An exploration of the effect of proprioceptive knee bracing on biomechanics during a badminton lunge to the net, and the implications to injury mechanisms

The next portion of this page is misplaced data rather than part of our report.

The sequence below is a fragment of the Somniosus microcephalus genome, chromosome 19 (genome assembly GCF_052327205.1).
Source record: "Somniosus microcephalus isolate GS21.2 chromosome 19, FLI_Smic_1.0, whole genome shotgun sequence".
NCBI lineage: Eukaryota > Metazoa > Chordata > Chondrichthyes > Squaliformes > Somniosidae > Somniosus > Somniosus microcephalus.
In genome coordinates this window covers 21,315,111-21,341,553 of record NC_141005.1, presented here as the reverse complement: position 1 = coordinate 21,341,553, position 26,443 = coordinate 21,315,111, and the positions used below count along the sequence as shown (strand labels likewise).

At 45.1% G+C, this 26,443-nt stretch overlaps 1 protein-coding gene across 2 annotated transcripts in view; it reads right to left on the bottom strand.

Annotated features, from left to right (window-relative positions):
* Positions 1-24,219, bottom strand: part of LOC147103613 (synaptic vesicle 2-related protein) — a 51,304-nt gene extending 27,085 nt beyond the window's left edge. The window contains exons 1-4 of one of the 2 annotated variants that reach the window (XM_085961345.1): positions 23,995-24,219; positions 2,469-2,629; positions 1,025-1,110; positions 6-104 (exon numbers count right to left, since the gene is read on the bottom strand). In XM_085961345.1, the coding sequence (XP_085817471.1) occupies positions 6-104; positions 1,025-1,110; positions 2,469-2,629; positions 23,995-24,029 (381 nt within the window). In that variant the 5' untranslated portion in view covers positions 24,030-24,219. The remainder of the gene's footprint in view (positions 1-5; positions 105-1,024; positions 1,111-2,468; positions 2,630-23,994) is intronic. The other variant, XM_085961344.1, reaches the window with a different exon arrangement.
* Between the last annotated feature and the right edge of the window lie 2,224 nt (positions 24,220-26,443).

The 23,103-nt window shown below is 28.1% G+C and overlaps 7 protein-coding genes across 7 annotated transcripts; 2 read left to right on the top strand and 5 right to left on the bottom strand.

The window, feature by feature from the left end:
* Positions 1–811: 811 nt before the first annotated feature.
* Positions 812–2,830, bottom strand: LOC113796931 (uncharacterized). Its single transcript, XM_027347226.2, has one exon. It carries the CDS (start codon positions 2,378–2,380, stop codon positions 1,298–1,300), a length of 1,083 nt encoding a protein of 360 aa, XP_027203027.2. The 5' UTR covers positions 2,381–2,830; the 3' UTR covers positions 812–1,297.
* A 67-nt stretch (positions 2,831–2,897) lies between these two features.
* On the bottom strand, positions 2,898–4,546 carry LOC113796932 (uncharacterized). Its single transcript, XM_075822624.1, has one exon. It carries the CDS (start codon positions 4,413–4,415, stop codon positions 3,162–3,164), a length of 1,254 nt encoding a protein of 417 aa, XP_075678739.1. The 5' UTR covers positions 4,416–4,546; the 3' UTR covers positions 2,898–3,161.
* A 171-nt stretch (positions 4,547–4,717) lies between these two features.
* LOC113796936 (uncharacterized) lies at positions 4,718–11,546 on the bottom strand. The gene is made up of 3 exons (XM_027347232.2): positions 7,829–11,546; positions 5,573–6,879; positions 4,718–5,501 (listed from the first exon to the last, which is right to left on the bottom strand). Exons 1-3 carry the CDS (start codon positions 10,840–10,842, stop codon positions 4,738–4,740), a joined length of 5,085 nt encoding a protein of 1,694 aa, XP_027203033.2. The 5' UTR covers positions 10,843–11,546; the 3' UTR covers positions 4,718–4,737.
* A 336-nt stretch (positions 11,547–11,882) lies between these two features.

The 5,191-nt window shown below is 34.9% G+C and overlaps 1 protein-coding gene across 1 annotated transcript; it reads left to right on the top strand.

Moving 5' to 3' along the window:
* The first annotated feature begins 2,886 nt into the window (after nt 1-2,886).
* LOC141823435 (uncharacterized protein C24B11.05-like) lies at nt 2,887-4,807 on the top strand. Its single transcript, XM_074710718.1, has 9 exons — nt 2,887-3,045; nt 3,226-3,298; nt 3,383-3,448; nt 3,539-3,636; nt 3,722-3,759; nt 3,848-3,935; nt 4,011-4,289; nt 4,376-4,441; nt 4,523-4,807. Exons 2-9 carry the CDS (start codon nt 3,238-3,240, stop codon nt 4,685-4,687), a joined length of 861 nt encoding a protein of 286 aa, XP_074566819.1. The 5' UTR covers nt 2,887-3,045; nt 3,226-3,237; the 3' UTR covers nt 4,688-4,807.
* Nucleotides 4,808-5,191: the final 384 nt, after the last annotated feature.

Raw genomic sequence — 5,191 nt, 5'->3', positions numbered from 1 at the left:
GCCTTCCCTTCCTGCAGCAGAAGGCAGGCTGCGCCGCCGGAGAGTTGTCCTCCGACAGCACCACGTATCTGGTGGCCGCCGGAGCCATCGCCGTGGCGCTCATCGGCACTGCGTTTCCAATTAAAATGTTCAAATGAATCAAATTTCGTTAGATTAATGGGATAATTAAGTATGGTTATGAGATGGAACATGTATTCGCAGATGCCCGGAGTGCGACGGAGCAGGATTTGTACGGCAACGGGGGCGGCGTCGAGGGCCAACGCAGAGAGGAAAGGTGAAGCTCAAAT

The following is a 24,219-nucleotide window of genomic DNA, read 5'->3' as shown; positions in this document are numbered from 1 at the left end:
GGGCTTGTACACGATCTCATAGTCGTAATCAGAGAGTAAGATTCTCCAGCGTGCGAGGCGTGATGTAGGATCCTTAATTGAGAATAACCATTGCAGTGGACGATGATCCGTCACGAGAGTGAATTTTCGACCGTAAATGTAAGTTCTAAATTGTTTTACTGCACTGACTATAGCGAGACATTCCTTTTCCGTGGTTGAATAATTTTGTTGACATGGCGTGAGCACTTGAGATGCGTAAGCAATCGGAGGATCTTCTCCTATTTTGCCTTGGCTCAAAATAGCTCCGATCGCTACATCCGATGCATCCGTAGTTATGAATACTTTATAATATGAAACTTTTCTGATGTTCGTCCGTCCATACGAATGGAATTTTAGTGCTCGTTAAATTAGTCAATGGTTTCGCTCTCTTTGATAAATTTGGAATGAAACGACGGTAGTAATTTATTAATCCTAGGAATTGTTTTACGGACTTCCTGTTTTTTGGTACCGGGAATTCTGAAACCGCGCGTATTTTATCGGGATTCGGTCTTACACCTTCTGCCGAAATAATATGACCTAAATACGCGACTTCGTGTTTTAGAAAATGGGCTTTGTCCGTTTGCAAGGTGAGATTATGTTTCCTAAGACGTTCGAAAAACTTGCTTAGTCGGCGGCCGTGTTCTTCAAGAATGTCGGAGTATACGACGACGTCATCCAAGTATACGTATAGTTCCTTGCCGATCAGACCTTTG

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The aim of this study was to determine changes in knee biomechanics during badminton lunges due to fatigue, lunge strategy and knee bracing. Kinetic and kinematic data were collected from 16 experienced right-handed badminton players. Three factor repeated measures ANOVAs (lunge direction—fatigue—brace) were performed with Least Significant Difference pairwise comparisons. In addition, clinical assessments including; Y-balance test, one leg hop distance and ankle dorsiflexion range of motion were performed pre- and postfatigue. The knee showed significantly greater flexion during the forehand lunge compared to backhand. In contrast, the internal rotation velocity and the knee extension moment were greater during backhand. Knee angular velocity in the sagittal plane, peak knee moment and range of moment in the coronal plane and stance time showed significantly lower values postfatigue. In addition, the peak knee adduction moment showed significantly lower values in the braced condition in both the fatigued and nonfatigues states, and no significant differences were seen for peak vertical force, loading rate, approach velocity, or in any of the clinical assessment scores. There appears to be greater risk factors when performing a backhand lunge to the net compared to a forehand lunge, and proprioceptive bracing appears to reduce the loading at the knee.